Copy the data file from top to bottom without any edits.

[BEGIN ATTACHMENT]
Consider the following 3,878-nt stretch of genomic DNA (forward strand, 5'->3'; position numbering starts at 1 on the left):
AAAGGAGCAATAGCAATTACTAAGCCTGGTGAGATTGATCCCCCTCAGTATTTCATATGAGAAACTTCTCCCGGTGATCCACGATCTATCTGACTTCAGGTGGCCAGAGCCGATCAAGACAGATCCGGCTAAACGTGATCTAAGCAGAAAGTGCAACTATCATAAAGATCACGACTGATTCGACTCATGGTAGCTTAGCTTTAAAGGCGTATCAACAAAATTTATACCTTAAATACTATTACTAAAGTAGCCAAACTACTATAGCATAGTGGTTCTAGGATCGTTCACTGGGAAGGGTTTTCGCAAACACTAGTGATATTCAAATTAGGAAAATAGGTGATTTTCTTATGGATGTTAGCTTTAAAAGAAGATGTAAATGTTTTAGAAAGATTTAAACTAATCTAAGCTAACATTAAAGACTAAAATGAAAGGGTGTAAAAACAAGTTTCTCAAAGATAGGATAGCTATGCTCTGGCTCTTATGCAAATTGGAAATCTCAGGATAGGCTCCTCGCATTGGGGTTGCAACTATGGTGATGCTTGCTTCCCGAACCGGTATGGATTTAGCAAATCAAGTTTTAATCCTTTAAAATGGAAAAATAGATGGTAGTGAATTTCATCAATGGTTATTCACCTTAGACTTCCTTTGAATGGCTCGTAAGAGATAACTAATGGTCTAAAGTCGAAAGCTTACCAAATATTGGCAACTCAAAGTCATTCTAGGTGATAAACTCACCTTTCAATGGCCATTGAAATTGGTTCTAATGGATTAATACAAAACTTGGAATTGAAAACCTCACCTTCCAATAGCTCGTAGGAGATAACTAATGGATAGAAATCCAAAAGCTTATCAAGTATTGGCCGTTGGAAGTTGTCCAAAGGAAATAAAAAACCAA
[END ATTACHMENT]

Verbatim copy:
Consider the following 3,878-nt stretch of genomic DNA (forward strand, 5'->3'; position numbering starts at 1 on the left):
AAAGGAGCAATAGCAATTACTAAGCCTGGTGAGATTGATCCCCCTCAGTATTTCATATGAGAAACTTCTCCCGGTGATCCACGATCTATCTGACTTCAGGTGGCCAGAGCCGATCAAGACAGATCCGGCTAAACGTGATCTAAGCAGAAAGTGCAACTATCATAAAGATCACGACTGATTCGACTCATGGTAGCTTAGCTTTAAAGGCGTATCAACAAAATTTATACCTTAAATACTATTACTAAAGTAGCCAAACTACTATAGCATAGTGGTTCTAGGATCGTTCACTGGGAAGGGTTTTCGCAAACACTAGTGATATTCAAATTAGGAAAATAGGTGATTTTCTTATGGATGTTAGCTTTAAAAGAAGATGTAAATGTTTTAGAAAGATTTAAACTAATCTAAGCTAACATTAAAGACTAAAATGAAAGGGTGTAAAAACAAGTTTCTCAAAGATAGGATAGCTATGCTCTGGCTCTTATGCAAATTGGAAATCTCAGGATAGGCTCCTCGCATTGGGGTTGCAACTATGGTGATGCTTGCTTCCCGAACCGGTATGGATTTAGCAAATCAAGTTTTAATCCTTTAAAATGGAAAAATAGATGGTAGTGAATTTCATCAATGGTTATTCACCTTAGACTTCCTTTGAATGGCTCGTAAGAGATAACTAATGGTCTAAAGTCGAAAGCTTACCAAATATTGGCAACTCAAAGTCATTCTAGGTGATAAACTCACCTTTCAATGGCCATTGAAATTGGTTCTAATGGATTAATACAAAACTTGGAATTGAAAACCTCACCTTCCAATAGCTCGTAGGAGATAACTAATGGATAGAAATCCAAAAGCTTATCAAGTATTGGCCGTTGGAAGTTGTCCAAAGGAAATAAAAAACCAA